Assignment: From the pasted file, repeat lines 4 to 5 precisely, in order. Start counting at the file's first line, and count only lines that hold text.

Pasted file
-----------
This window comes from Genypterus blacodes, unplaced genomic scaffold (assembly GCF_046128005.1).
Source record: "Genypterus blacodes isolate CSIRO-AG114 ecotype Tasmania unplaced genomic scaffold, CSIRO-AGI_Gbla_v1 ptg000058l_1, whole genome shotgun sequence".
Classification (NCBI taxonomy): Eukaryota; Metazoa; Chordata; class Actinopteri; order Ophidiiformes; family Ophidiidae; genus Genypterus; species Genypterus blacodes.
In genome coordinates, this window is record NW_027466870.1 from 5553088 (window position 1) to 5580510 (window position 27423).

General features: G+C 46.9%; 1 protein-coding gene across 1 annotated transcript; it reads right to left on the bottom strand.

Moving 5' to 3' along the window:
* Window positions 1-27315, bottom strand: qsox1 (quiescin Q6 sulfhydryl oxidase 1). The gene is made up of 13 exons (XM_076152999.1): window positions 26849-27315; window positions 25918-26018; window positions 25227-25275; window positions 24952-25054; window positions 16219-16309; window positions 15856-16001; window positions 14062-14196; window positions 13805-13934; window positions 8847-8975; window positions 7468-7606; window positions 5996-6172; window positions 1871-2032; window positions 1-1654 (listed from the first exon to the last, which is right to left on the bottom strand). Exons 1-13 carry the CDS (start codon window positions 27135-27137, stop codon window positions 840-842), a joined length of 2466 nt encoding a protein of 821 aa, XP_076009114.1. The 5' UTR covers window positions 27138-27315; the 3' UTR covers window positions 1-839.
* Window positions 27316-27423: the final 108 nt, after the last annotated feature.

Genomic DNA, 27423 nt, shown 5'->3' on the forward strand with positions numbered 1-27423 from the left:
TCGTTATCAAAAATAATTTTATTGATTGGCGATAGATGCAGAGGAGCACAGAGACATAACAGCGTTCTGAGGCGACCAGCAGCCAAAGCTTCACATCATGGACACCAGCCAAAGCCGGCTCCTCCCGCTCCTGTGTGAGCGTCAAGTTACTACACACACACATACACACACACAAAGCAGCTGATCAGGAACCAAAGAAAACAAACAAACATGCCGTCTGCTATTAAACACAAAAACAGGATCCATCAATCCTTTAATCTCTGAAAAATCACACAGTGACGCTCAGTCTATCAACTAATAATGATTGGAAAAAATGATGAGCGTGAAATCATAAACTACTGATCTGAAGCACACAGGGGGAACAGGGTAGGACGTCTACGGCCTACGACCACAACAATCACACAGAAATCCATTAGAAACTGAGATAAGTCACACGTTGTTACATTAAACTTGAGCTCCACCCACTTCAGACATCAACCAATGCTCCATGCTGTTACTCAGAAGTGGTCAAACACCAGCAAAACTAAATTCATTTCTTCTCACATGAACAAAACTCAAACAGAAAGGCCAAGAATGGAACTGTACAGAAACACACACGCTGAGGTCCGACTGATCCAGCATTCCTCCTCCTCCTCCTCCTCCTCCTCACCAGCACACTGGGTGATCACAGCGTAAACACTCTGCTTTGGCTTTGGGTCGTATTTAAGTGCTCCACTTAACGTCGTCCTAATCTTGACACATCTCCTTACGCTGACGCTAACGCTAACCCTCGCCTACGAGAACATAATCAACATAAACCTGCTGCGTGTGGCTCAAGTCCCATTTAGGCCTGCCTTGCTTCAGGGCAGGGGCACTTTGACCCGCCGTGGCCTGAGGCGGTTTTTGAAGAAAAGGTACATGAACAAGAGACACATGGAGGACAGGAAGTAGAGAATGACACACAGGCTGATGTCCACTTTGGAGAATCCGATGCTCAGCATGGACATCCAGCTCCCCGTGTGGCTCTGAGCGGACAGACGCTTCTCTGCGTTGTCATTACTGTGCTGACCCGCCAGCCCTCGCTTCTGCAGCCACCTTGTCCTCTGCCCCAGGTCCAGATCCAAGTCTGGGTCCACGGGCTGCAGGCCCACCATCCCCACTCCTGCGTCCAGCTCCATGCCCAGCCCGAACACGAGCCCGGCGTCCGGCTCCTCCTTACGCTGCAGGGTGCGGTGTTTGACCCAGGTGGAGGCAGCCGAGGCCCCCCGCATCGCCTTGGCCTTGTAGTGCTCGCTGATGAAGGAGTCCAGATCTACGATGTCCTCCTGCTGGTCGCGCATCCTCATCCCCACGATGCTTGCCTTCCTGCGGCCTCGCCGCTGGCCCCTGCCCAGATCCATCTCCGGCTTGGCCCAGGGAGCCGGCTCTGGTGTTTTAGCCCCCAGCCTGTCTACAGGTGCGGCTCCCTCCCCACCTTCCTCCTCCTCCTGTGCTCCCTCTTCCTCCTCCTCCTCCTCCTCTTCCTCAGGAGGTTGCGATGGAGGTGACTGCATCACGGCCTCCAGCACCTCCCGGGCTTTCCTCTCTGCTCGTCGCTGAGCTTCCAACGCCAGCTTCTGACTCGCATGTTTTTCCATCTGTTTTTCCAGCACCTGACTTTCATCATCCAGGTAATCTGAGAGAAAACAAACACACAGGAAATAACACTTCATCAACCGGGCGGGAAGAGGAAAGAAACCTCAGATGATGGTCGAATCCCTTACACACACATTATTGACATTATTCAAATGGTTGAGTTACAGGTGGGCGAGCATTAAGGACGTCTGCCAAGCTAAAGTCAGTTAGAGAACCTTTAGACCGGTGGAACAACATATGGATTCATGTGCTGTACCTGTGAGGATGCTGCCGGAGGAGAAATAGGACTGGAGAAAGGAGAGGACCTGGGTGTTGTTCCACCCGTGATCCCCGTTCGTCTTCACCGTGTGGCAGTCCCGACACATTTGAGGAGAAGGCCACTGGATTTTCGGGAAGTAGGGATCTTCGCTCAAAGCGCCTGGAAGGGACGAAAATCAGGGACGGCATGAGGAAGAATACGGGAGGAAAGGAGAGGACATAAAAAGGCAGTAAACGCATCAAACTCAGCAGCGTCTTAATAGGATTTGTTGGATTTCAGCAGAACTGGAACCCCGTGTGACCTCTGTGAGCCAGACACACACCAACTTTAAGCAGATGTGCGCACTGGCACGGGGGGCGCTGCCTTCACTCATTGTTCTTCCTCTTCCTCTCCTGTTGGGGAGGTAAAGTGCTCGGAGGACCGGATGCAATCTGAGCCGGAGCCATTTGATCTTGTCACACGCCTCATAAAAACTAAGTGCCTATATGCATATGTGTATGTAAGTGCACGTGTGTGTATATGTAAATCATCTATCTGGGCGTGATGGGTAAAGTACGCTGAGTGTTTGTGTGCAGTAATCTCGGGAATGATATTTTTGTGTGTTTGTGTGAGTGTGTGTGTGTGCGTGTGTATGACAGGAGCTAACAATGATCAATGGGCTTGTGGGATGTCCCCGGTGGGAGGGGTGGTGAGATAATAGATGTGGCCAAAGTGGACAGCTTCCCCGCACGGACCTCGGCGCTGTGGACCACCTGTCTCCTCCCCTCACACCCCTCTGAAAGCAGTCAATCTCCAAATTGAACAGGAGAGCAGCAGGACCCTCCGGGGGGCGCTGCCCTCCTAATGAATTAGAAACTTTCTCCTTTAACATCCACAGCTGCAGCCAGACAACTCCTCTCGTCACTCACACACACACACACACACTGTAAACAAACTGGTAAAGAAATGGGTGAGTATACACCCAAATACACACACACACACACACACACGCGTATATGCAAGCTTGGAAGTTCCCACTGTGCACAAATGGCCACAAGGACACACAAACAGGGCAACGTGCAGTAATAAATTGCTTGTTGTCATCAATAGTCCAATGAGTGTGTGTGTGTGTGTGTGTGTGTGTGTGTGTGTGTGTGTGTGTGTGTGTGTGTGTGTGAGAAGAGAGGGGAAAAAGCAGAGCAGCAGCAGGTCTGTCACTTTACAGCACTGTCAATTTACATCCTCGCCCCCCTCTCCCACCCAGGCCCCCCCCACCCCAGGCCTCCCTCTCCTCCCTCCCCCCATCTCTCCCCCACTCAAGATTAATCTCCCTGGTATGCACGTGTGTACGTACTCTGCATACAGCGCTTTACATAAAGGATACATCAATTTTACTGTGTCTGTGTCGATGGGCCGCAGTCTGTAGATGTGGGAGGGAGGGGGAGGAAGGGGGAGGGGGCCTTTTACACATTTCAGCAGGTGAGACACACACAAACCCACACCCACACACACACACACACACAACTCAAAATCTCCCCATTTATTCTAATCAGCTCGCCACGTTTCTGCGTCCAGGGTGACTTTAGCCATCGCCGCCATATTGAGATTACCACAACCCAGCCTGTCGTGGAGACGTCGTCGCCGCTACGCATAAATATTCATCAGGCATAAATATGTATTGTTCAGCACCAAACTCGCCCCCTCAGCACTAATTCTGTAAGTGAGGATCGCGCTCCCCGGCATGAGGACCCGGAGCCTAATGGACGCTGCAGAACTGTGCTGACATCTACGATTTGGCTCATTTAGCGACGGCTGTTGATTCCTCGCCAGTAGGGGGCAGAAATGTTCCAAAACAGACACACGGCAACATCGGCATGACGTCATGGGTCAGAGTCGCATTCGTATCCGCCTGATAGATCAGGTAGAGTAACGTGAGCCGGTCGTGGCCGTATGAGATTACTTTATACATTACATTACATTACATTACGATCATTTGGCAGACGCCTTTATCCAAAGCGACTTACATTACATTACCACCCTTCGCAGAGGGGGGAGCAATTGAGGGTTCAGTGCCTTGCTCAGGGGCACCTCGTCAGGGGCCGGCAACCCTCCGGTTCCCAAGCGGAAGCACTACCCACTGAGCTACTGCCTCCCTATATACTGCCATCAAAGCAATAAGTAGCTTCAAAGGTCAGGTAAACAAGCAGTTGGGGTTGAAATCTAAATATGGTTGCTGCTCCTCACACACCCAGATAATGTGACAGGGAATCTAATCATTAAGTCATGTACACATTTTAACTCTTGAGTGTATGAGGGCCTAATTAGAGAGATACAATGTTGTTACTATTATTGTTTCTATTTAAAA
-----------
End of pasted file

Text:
In genome coordinates, this window is record NW_027466870.1 from 5553088 (window position 1) to 5580510 (window position 27423).

General features: G+C 46.9%; 1 protein-coding gene across 1 annotated transcript; it reads right to left on the bottom strand.